This seems quite astounding. Why did the Torah fail to mention this detail? Because the narratives of Genesis tell us nothing about a settling of the descendants of the tribe of Ephraim or any Israelites in the land of Kana’an before the Exodus of Israel from Egypt. We therefore are either to conclude that (1) it is possible that those Ephraimites might have undertaken a predatory expedition against Kana’an from Goshen to plunder them, or (2) there was an unsuccessful attempt of those tribes of Israel to leave Egypt before the actual Exodus. Which one these two possibilities are the one that better fits the overall context on the Scripture?
Predatory expedition or early exodus from Egypt
The decision to which we must come as to this obscure matter depends on how the words “because they came down to take their cattle” are to be understood. Because, if we are to translate them as “because they had come down” or “when they had come down”, we can take the sons of Ephraim for the subject of “they came down” to mean that they had gone down to Kana’an.
The alternative interpretation would be to assume that the Kana’anites came down to Egypt to plunder the empire. But in the latter case we are faced with the impossibility to explain the words “the men of Gat who were born in that land”, i.e., in Egypt. We are therefore left with the interpretation that the subject of “because they had come down” is the tribe of Ephraim, not the Gatites, and hence with the only possibility that the Ephraimites made an early Exodus from Egypt. The first possibility of a predatory expedition of the Ephraimites from Goshen to plunder Kana’an is unthinkable and therefore impossible for slaves to undertake.
On the other hand, however, an [early] exodus from Egypt is irreconcilable with the usage of the verb יָרַד yarad, “to come down”, because this verb is always used with the leaving the land of Kana’an (as in Gen 46:3), not with the coming up to the land, in which case the verb עָלָה alah, is more appropriate (see Exo 13:18). In other words, when the patriarchs or Israel were leaving the Land, the event is always referred to as “coming down”, while entering the Land is referred to as “coming up”. We will return to this controversy later on in this study, but at present we are more interested in finding an answer to the question: Why did Ephraimites leave Egypt?
If the above line of reasoning is correct, we therefore take the words “they came down” to mean that some of the children of Ephraim, who left Egypt before the end of the exile, attempted to drive away the Gatites from Kana’an and were slain in the attempt.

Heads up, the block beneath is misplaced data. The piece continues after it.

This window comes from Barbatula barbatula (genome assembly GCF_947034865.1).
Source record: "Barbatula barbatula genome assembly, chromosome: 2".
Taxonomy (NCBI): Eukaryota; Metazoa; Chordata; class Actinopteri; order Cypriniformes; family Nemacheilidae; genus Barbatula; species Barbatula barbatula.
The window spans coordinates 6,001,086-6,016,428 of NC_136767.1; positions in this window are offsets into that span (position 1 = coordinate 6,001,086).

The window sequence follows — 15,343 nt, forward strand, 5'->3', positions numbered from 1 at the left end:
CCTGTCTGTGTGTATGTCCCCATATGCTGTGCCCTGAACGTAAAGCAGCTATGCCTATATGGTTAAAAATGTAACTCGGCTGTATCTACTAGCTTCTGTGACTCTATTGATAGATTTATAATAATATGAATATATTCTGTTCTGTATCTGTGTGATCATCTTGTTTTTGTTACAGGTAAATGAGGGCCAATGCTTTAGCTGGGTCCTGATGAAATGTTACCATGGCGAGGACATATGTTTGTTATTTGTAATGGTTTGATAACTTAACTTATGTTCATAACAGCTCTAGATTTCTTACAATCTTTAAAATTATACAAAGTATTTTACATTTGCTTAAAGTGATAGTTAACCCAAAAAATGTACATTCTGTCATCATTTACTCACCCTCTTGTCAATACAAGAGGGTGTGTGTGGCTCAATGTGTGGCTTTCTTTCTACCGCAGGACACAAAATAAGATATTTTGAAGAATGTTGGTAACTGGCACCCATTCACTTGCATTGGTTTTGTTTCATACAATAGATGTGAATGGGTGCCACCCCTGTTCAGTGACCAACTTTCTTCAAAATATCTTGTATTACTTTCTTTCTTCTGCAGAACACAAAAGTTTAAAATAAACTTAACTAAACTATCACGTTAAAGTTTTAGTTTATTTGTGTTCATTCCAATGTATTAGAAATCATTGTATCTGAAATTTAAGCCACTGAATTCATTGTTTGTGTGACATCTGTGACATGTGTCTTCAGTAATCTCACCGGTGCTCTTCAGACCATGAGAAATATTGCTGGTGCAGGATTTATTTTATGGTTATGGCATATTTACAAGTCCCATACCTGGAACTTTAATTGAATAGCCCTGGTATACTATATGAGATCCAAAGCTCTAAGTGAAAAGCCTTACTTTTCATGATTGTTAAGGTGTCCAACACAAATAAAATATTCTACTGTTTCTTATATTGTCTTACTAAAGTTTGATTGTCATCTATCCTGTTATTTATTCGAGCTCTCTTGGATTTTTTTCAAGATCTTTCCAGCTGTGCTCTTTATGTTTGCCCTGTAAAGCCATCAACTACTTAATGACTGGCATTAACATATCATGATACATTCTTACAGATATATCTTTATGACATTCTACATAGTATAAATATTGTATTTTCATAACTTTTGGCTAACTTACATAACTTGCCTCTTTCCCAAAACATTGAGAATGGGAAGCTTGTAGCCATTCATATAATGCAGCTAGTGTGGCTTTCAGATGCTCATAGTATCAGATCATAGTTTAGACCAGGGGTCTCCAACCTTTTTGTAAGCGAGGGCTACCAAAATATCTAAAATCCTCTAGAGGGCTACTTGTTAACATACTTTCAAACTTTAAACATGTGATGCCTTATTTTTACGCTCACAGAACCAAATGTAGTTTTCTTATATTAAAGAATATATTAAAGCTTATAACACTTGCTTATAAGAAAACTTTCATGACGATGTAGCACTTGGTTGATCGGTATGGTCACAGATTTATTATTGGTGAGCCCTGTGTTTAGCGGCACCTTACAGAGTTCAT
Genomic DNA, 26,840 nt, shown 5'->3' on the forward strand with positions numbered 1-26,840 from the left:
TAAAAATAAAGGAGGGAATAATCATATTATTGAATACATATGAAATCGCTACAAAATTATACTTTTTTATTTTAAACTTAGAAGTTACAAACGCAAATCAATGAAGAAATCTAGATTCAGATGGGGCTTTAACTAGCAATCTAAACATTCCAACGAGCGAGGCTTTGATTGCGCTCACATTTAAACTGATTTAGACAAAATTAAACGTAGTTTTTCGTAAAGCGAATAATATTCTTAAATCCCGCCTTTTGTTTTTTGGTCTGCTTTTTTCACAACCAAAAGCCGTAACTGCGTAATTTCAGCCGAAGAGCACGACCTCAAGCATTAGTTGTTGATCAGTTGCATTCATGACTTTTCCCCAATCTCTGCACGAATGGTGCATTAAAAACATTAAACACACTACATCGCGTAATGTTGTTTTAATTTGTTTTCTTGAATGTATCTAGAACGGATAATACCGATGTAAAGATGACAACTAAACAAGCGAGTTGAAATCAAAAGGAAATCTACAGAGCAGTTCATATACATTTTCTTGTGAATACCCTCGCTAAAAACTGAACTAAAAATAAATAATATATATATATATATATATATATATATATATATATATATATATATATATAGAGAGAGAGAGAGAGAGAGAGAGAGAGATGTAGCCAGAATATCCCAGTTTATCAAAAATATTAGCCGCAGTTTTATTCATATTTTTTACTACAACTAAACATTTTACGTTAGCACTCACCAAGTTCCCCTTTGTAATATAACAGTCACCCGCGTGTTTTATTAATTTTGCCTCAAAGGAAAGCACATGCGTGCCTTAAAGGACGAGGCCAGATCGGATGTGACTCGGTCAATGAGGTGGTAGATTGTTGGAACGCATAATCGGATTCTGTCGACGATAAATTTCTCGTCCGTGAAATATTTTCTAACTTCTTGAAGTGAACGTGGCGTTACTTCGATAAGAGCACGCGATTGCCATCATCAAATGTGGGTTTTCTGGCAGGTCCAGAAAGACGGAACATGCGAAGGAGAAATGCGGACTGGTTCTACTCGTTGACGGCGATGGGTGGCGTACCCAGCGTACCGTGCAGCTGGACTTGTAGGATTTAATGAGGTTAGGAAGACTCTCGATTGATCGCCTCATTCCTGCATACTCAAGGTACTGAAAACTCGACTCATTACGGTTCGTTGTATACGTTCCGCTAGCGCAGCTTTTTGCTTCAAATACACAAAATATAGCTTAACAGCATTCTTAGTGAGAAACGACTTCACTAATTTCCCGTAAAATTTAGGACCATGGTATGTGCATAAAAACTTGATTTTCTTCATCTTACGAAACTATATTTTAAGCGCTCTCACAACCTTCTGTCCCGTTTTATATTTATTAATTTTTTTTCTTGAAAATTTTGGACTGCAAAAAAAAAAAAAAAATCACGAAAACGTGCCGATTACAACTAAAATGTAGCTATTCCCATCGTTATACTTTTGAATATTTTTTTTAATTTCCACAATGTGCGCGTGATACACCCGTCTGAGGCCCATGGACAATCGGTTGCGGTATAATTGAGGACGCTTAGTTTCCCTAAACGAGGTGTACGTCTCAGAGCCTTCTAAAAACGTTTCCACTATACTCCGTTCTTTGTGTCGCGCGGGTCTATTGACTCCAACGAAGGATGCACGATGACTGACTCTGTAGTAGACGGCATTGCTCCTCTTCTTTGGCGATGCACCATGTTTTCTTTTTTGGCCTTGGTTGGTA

But why would those Ephraimites attempt to end their exile in Egypt and head for the land promised to Avraham long before the actual Exodus leaving the other tribes behind in Egypt?
The sages in Babylonian Talmud: Sanhedrin 92b, speaking of those who are resurrected in Ezekiel 37, say: “They were the Ephraimites, who counted the years to the end of the Egyptian bondage, but erred therein, as it is written, “And the sons of Ephraim; Shuthelah, and Bared his son, and Tahath his son, and Eladah his son, and Tahath his son. And Zabad his son, and Shuthelah his son, and Ezzer, and Elead, whom the men of Gath that were born in that land slew”.
According to the sages, the sons of Ephrayim counted the four hundred years foretold by Elohim to Avraham. We read,
Know for certain that your seed shall be a stranger in a land that is not theirs, and shall serve them, and they shall afflict them four hundred years. (Gen 15:13)
The error the sages speak of was that the Ephraimites commenced counting these four hundred years from the time the promise was given to the patriarch, while in reality they should have been counted from Yitschak’s birth, which took place thirty years later. Actually, the 430 years stated in Exo 12:40 had commenced when Elohim spoke to Avraham to leave the land of his father and go to the land which He would give to his descendants.
As a result of this incorrect reckoning, the Ephraimites left Egypt on their own initiative thirty years before the actual Exodus. They all died in the battle against the Philistines but will be resurrected in the time of the fulfillment of Ezekiel 37 to inherit the Land they were so eager to possess.
Hence, the chronicler correctly used the verb יָרַד yarad, “to come down”, not עָלָה alah, “to come up”, because their early exodus from Egypt was not according to the prophecy in the proper time, nevertheless, they will come up to the Land along with their brethren with the resurrection of dead.